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Please use this identifier to cite or link to this item: http://hdl.handle.net/1974/6721

This item is restricted and will be released 2016-09-13.
Title: AUSTRALIA’S STRATEGIC CULTURE: An investigation of the concept of strategic culture and its application to the Australian case
Authors: BLOOMFIELD, ALAN BRIAN

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Keywords: international relations theory; strategic culture
history of Australian strategic policy;
Issue Date: 15-Sep-2011
Series/Report no.: Canadian theses
Abstract: The notion that each state in the international system approaches matters of war and peace somewhat differently because they each possess a unique strategic culture is not a new or obscure one – but it nevertheless remains controversial. While some scholars dismiss the utility or practicality of examining states’ cultures when seeking to explain or predict those states’ patterns of strategic decision-making, even amongst those who accept that we should pay attention to cultural differences between states when carrying out strategic analysis there remains a frustratingly eclectic range of offerings from scholars regarding how best to do so. In short, significant uncertainty remains regarding both whether strategic culture should be used as an analytical tool and, if it is so utilized, how one should go about doing so. This thesis therefore explores the concept of strategic culture in great detail, both theoretical and empirical. The opening three chapters examine why the more traditional rationalist/materialistic theories should not exclusively dominate strategic analysis, then the various existing strategic cultural offerings are considered and critiqued and, finally, a new conceptual model for strategic cultural analysis is proposed which draws from the hitherto largely neglected psychological and sociological literature. Both of these fields, it is submitted in Chapter 3, have spent more time and effort developing ways of understanding and analyzing culture than the field of IR has to date, and therefore the models and methods debated and developed in these fields should, it is argued, be ‘imported’ into IR to drive further strategic cultural research. The thesis then moves in the following six chapters to consider Australia’s strategic culture. The purpose of this part of the thesis is two-fold: first, it illustrates how the model offered in Chapter 3 works and, by implication, suggests how scholars may go about applying it to other cases. Second, and perhaps more importantly, the latter six chapters explore the twists and turns of Australia’s substantive strategic decision-making over the course of the last century or more, thereby explaining how Australia’s strategic history can be understood from a cultural perspective.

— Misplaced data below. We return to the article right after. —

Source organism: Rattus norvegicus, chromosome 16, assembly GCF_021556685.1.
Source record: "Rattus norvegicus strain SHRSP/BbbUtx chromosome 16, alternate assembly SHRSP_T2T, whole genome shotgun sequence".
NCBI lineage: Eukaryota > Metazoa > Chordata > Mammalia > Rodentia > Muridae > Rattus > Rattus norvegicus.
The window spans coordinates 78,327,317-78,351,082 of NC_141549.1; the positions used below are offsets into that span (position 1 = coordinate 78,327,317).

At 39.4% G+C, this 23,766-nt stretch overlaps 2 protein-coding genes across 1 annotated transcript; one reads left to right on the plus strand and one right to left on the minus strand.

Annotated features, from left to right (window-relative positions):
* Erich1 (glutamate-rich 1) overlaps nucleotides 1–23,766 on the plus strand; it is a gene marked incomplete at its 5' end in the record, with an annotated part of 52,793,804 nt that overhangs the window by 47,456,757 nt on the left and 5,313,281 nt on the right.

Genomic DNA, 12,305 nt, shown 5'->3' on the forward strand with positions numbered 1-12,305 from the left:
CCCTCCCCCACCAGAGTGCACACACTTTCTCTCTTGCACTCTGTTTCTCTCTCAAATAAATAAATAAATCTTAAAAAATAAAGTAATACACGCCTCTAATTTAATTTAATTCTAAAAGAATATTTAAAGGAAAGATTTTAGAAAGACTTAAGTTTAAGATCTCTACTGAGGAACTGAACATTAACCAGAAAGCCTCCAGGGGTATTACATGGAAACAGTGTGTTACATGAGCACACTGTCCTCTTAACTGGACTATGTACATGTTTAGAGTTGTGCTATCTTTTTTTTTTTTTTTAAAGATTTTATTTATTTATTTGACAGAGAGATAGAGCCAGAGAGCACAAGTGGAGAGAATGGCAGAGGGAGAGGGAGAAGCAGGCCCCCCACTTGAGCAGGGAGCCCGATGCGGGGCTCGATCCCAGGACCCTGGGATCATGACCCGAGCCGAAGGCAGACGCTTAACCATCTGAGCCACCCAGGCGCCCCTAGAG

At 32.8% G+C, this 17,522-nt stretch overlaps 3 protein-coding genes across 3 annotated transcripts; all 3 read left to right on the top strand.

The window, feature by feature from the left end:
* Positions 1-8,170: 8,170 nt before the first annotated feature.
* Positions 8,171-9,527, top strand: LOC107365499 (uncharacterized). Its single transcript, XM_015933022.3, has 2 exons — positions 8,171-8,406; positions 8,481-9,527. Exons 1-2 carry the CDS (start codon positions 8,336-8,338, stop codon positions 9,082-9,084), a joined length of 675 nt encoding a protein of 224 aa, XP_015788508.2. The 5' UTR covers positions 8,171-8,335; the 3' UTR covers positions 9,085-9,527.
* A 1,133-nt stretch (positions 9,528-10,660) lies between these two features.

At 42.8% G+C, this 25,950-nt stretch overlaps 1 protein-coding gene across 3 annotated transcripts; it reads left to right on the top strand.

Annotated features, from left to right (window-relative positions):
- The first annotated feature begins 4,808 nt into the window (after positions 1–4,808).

Description: Thesis (Ph.D, Political Studies) -- Queen's University, 2011-09-15 11:17:19.326
URI: http://hdl.handle.net/1974/6721
Appears in Collections:Political Studies Graduate Theses
Queen's Theses & Dissertations

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